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Non-Compete Clauses in Employment Contracts
It is often only when issues arise, or at the termination of an employment, that an employee will review the more restrictive clauses in their contract of employment with a critical eye. The restrictions on competition, amongst others, are often passed over in the pressure of the interview process and the desire to secure a favourable position. However, once the dust has settled, and the need for onward employment within an industry or locality is considered, many employees regret not having sought to adapt or strike-out onerous non-compete clauses from their contracts.
Whilst the courts will look critically at the scope of any restriction, the length of enforcement and the geographical area covered, simply taking an action against a former employer in order to have such a review is often beyond the means or patience of an employee seeking to move on. As you would anticipate, the general rule for such clauses is that a more limited scope is more likely to withstand a legal challenge than an obviously unreasonable and protracted set of restrictions. An employer will need to be able to justify the length and range of their restrictions with specific professional and economic rationale if they would seek to withstand a challenge in the courts.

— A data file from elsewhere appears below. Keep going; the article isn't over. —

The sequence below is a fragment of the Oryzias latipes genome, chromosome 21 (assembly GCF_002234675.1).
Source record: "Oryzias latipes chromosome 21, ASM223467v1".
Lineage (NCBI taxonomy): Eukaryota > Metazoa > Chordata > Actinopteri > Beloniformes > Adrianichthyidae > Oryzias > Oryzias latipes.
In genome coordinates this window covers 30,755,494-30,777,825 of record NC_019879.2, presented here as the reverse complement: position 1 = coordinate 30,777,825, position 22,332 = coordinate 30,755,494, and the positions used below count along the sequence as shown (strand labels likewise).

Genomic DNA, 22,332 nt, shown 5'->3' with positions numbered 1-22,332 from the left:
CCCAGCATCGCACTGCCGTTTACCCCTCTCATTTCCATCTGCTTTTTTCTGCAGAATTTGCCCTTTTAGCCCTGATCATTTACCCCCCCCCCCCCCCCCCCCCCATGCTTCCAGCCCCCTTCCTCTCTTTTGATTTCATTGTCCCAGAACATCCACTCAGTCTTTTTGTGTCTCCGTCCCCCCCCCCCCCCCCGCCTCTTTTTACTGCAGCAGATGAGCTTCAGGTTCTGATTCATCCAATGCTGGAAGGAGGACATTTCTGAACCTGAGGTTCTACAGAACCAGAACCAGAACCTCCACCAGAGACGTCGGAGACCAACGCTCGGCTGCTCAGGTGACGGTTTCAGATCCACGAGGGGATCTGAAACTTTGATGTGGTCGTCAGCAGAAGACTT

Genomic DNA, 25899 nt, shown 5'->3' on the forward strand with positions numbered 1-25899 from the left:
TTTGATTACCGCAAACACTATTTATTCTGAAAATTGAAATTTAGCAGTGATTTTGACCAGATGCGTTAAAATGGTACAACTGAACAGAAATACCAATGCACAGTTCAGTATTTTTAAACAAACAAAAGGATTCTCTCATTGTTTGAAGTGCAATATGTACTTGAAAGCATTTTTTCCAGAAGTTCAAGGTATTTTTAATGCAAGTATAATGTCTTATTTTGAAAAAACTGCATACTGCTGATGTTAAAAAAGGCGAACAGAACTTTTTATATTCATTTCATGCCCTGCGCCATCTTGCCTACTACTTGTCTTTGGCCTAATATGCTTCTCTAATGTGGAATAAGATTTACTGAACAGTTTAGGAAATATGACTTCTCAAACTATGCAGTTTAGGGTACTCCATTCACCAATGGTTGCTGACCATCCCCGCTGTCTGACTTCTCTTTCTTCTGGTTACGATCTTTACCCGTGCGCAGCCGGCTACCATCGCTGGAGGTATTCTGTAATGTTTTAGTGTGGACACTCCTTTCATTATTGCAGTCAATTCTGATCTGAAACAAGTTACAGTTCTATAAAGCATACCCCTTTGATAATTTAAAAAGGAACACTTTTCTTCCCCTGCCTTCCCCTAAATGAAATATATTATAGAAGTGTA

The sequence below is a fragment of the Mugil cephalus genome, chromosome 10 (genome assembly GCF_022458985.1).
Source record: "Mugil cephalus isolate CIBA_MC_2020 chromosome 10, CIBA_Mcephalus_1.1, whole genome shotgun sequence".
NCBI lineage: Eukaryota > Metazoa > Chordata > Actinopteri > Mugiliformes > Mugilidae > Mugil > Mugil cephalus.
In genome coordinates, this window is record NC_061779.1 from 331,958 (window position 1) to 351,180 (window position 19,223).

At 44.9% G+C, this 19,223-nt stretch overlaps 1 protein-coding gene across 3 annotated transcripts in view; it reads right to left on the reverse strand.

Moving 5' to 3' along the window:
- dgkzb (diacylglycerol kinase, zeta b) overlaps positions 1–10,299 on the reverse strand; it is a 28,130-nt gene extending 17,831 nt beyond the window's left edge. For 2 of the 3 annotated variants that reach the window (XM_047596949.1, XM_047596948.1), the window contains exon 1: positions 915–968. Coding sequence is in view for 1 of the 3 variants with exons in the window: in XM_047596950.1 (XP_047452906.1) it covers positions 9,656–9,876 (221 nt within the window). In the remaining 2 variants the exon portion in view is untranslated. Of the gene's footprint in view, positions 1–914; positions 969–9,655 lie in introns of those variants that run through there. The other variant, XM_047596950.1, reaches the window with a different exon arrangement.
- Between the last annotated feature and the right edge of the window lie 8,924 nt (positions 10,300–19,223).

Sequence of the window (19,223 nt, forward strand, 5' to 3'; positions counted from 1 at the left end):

A further element for consideration by employers is introduced in the case of non-UK workers, who may be entitled to compensation under local laws, even when the head office of the employer is in the UK. Many countries require non-compete undertakings to be compensated, often at high rates and paid upfront. Such additional penalties may need to be carefully considered before the application of these restrictions in employee contracts, particularly with an international element.
For further advice on employment law issues, please contact Lucy Thomas at our Cockfosters office.